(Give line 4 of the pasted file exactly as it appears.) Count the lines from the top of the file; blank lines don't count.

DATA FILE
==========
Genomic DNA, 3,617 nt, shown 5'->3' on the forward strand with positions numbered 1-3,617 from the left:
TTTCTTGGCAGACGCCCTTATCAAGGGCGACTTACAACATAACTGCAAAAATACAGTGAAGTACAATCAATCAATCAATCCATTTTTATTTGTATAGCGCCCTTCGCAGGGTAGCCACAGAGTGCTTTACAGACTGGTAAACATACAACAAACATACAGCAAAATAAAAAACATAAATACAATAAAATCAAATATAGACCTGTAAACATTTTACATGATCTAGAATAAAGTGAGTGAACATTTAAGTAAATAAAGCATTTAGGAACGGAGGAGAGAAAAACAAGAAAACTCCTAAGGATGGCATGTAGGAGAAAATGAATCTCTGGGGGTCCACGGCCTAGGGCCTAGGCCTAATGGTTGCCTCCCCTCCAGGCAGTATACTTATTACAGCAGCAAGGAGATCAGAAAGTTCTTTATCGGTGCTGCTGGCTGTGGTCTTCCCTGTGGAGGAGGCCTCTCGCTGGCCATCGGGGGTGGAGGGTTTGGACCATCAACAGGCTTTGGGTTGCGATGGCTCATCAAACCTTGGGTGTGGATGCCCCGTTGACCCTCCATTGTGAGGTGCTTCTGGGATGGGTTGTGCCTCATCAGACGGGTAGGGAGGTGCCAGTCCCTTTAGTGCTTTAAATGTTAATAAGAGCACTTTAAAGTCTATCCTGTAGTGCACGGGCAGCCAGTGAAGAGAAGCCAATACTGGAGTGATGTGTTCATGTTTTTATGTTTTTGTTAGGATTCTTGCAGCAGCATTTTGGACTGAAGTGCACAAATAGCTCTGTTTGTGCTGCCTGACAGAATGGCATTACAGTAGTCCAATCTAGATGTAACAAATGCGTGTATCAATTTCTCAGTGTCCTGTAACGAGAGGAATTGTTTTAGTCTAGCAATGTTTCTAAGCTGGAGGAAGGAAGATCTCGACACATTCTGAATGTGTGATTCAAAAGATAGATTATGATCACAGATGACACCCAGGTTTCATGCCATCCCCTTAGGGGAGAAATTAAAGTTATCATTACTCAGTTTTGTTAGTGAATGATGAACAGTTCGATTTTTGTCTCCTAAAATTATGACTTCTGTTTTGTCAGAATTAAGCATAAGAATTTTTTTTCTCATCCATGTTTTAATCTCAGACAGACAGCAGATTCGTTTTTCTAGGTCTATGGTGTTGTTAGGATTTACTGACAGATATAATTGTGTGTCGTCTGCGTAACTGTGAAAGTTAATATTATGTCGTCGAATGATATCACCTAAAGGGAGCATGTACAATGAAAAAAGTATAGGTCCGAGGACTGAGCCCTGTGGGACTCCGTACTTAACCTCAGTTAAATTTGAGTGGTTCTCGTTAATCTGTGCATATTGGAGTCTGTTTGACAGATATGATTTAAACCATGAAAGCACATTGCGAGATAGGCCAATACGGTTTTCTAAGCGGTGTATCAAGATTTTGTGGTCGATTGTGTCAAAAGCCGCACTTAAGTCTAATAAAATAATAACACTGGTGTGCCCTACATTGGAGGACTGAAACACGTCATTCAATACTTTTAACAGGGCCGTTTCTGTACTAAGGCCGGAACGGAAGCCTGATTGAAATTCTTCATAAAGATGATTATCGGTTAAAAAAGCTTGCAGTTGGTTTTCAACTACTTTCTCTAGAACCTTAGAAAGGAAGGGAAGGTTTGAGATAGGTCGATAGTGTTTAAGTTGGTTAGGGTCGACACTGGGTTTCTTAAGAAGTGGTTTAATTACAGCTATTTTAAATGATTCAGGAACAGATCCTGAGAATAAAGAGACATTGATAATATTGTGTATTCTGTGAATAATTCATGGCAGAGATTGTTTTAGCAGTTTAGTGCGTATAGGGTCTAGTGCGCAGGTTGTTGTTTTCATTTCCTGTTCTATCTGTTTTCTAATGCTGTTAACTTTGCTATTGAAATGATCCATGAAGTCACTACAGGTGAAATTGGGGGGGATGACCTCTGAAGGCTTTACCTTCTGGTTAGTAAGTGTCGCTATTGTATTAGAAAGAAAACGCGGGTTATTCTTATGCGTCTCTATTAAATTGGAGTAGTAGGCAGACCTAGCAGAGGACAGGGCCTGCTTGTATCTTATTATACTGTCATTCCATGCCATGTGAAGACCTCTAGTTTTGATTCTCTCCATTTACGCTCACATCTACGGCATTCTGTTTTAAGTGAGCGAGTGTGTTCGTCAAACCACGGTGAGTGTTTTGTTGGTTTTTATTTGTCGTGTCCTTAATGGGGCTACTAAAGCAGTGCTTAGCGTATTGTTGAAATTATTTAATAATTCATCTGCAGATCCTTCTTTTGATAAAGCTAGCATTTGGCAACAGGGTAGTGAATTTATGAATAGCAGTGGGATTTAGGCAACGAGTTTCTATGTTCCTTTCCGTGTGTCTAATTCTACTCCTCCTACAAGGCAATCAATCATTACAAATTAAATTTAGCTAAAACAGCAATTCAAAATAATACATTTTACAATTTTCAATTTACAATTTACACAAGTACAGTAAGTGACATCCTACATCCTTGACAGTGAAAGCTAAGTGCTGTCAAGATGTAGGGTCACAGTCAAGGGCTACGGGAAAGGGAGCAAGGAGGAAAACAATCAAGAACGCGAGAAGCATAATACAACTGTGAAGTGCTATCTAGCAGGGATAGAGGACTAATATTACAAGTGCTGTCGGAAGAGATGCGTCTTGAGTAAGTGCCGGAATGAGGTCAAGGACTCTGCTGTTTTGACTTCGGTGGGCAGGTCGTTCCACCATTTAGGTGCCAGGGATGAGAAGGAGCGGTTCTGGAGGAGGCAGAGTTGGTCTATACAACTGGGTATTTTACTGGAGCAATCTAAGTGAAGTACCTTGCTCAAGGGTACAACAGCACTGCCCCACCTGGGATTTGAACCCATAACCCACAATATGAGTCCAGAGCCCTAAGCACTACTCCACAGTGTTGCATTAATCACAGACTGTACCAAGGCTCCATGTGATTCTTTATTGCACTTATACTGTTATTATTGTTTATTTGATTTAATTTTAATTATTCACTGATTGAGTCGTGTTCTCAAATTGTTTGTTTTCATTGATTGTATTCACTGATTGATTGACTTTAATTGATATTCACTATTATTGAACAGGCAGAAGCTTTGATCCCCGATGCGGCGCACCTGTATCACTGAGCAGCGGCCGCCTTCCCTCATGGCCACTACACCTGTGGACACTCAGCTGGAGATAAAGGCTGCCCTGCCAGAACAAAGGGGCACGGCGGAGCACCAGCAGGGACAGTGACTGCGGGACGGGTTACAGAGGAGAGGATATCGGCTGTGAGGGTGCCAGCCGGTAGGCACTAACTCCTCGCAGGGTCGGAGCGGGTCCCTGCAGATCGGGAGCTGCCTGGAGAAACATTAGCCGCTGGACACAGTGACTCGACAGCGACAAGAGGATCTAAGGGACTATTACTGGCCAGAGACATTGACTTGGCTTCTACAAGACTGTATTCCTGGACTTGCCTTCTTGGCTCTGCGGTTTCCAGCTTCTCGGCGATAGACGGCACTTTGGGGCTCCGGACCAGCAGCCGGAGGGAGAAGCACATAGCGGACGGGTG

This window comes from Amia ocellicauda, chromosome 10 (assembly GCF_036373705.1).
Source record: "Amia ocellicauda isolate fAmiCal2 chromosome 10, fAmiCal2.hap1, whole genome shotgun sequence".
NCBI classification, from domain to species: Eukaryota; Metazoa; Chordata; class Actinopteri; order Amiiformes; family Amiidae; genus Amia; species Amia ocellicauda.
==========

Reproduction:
Source record: "Amia ocellicauda isolate fAmiCal2 chromosome 10, fAmiCal2.hap1, whole genome shotgun sequence".